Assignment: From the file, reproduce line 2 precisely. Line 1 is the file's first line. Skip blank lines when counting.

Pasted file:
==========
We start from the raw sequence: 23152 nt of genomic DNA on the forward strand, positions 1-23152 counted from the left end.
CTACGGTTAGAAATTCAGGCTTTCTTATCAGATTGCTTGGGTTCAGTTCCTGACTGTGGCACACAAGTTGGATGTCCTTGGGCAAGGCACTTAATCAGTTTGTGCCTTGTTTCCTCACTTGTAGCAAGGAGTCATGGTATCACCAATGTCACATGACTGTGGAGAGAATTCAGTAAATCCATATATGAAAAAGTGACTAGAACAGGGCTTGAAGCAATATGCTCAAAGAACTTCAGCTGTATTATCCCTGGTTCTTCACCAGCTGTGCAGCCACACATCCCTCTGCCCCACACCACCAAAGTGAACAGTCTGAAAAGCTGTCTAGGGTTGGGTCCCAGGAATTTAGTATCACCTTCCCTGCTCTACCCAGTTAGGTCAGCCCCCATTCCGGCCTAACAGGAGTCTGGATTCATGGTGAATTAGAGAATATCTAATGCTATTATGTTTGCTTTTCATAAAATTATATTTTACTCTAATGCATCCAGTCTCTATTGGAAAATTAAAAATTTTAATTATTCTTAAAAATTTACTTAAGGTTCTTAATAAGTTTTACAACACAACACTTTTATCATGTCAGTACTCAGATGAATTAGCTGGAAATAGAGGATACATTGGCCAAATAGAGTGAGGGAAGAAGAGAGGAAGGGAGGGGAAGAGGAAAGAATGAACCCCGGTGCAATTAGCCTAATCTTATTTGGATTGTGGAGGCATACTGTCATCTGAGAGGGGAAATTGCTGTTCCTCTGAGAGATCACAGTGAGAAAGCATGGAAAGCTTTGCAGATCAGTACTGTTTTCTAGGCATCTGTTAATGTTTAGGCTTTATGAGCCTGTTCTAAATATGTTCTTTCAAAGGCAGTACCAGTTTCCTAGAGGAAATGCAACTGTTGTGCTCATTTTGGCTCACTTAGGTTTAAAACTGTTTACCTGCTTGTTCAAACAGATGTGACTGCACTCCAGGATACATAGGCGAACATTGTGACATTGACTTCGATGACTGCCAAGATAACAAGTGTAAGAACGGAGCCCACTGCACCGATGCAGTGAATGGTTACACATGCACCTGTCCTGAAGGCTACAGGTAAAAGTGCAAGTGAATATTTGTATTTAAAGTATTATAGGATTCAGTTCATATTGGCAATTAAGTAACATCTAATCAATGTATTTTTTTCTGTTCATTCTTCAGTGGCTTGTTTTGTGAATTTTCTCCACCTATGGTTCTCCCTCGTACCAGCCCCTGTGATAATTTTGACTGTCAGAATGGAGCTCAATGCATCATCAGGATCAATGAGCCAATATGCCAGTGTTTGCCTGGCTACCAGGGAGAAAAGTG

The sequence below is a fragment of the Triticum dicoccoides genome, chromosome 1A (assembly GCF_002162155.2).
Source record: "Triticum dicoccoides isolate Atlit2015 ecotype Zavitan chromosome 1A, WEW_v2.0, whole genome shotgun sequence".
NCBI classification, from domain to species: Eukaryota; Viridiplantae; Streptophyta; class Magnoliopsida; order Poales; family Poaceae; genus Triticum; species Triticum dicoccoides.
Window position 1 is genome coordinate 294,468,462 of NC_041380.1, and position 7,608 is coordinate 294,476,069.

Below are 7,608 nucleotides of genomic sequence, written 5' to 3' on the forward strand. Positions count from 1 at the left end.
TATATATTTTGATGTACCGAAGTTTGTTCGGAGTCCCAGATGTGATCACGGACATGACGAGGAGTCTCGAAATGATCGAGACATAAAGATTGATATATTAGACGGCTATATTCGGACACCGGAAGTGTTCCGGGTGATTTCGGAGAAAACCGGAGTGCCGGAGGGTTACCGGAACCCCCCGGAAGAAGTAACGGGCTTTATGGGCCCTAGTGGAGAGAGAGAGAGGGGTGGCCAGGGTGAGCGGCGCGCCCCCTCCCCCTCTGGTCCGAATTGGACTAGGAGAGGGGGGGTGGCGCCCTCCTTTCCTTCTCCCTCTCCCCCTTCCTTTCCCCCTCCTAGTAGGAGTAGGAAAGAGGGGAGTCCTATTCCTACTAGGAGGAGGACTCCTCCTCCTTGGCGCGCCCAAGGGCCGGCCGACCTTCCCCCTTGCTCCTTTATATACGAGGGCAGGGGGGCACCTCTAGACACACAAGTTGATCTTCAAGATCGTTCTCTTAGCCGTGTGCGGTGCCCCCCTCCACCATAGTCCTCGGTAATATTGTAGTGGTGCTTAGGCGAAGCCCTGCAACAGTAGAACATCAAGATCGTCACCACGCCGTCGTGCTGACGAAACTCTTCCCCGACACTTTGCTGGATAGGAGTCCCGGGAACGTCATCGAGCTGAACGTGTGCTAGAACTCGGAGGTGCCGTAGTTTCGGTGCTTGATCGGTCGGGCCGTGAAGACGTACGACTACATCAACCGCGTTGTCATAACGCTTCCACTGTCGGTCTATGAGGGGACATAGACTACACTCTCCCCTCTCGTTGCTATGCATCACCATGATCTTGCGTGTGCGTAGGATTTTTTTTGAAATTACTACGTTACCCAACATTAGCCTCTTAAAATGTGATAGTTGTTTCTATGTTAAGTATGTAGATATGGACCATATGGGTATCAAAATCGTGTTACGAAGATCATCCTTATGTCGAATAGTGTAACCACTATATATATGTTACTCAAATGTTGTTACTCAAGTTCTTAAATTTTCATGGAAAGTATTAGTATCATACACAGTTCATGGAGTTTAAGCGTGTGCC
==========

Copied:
CTACGGTTAGAAATTCAGGCTTTCTTATCAGATTGCTTGGGTTCAGTTCCTGACTGTGGCACACAAGTTGGATGTCCTTGGGCAAGGCACTTAATCAGTTTGTGCCTTGTTTCCTCACTTGTAGCAAGGAGTCATGGTATCACCAATGTCACATGACTGTGGAGAGAATTCAGTAAATCCATATATGAAAAAGTGACTAGAACAGGGCTTGAAGCAATATGCTCAAAGAACTTCAGCTGTATTATCCCTGGTTCTTCACCAGCTGTGCAGCCACACATCCCTCTGCCCCACACCACCAAAGTGAACAGTCTGAAAAGCTGTCTAGGGTTGGGTCCCAGGAATTTAGTATCACCTTCCCTGCTCTACCCAGTTAGGTCAGCCCCCATTCCGGCCTAACAGGAGTCTGGATTCATGGTGAATTAGAGAATATCTAATGCTATTATGTTTGCTTTTCATAAAATTATATTTTACTCTAATGCATCCAGTCTCTATTGGAAAATTAAAAATTTTAATTATTCTTAAAAATTTACTTAAGGTTCTTAATAAGTTTTACAACACAACACTTTTATCATGTCAGTACTCAGATGAATTAGCTGGAAATAGAGGATACATTGGCCAAATAGAGTGAGGGAAGAAGAGAGGAAGGGAGGGGAAGAGGAAAGAATGAACCCCGGTGCAATTAGCCTAATCTTATTTGGATTGTGGAGGCATACTGTCATCTGAGAGGGGAAATTGCTGTTCCTCTGAGAGATCACAGTGAGAAAGCATGGAAAGCTTTGCAGATCAGTACTGTTTTCTAGGCATCTGTTAATGTTTAGGCTTTATGAGCCTGTTCTAAATATGTTCTTTCAAAGGCAGTACCAGTTTCCTAGAGGAAATGCAACTGTTGTGCTCATTTTGGCTCACTTAGGTTTAAAACTGTTTACCTGCTTGTTCAAACAGATGTGACTGCACTCCAGGATACATAGGCGAACATTGTGACATTGACTTCGATGACTGCCAAGATAACAAGTGTAAGAACGGAGCCCACTGCACCGATGCAGTGAATGGTTACACATGCACCTGTCCTGAAGGCTACAGGTAAAAGTGCAAGTGAATATTTGTATTTAAAGTATTATAGGATTCAGTTCATATTGGCAATTAAGTAACATCTAATCAATGTATTTTTTTCTGTTCATTCTTCAGTGGCTTGTTTTGTGAATTTTCTCCACCTATGGTTCTCCCTCGTACCAGCCCCTGTGATAATTTTGACTGTCAGAATGGAGCTCAATGCATCATCAGGATCAATGAGCCAATATGCCAGTGTTTGCCTGGCTACCAGGGAGAAAAGTG